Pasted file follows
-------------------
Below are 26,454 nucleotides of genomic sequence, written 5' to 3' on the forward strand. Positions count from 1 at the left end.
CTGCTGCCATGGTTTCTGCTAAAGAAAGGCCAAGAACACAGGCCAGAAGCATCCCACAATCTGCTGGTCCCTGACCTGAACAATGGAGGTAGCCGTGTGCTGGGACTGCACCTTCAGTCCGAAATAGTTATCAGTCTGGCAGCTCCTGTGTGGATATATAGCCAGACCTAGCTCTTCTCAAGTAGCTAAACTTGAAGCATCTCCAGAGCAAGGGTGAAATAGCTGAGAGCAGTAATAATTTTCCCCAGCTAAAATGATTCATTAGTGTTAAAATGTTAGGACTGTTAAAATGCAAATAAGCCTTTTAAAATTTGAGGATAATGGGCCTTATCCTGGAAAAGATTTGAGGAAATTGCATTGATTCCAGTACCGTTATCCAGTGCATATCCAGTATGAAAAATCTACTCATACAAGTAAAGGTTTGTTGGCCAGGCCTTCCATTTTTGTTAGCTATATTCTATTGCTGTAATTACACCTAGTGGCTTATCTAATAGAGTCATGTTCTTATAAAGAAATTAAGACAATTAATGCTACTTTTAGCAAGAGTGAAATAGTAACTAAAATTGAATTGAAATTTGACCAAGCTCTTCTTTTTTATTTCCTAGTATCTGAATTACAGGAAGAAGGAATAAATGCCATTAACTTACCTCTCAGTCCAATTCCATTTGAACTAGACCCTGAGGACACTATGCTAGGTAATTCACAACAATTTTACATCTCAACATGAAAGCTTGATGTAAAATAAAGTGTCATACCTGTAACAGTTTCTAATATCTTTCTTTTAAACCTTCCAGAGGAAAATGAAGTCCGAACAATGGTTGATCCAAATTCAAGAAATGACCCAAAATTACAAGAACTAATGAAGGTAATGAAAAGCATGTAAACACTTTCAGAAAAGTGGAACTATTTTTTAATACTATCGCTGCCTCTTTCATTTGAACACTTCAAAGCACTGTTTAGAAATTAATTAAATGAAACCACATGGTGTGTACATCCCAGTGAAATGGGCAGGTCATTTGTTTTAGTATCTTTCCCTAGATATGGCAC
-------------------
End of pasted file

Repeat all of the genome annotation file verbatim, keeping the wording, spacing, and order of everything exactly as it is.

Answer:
Below are 26,454 nucleotides of genomic sequence, written 5' to 3' on the forward strand. Positions count from 1 at the left end.
CTGCTGCCATGGTTTCTGCTAAAGAAAGGCCAAGAACACAGGCCAGAAGCATCCCACAATCTGCTGGTCCCTGACCTGAACAATGGAGGTAGCCGTGTGCTGGGACTGCACCTTCAGTCCGAAATAGTTATCAGTCTGGCAGCTCCTGTGTGGATATATAGCCAGACCTAGCTCTTCTCAAGTAGCTAAACTTGAAGCATCTCCAGAGCAAGGGTGAAATAGCTGAGAGCAGTAATAATTTTCCCCAGCTAAAATGATTCATTAGTGTTAAAATGTTAGGACTGTTAAAATGCAAATAAGCCTTTTAAAATTTGAGGATAATGGGCCTTATCCTGGAAAAGATTTGAGGAAATTGCATTGATTCCAGTACCGTTATCCAGTGCATATCCAGTATGAAAAATCTACTCATACAAGTAAAGGTTTGTTGGCCAGGCCTTCCATTTTTGTTAGCTATATTCTATTGCTGTAATTACACCTAGTGGCTTATCTAATAGAGTCATGTTCTTATAAAGAAATTAAGACAATTAATGCTACTTTTAGCAAGAGTGAAATAGTAACTAAAATTGAATTGAAATTTGACCAAGCTCTTCTTTTTTATTTCCTAGTATCTGAATTACAGGAAGAAGGAATAAATGCCATTAACTTACCTCTCAGTCCAATTCCATTTGAACTAGACCCTGAGGACACTATGCTAGGTAATTCACAACAATTTTACATCTCAACATGAAAGCTTGATGTAAAATAAAGTGTCATACCTGTAACAGTTTCTAATATCTTTCTTTTAAACCTTCCAGAGGAAAATGAAGTCCGAACAATGGTTGATCCAAATTCAAGAAATGACCCAAAATTACAAGAACTAATGAAGGTAATGAAAAGCATGTAAACACTTTCAGAAAAGTGGAACTATTTTTTAATACTATCGCTGCCTCTTTCATTTGAACACTTCAAAGCACTGTTTAGAAATTAATTAAATGAAACCACATGGTGTGTACATCCCAGTGAAATGGGCAGGTCATTTGTTTTAGTATCTTTCCCTAGATATGGCAC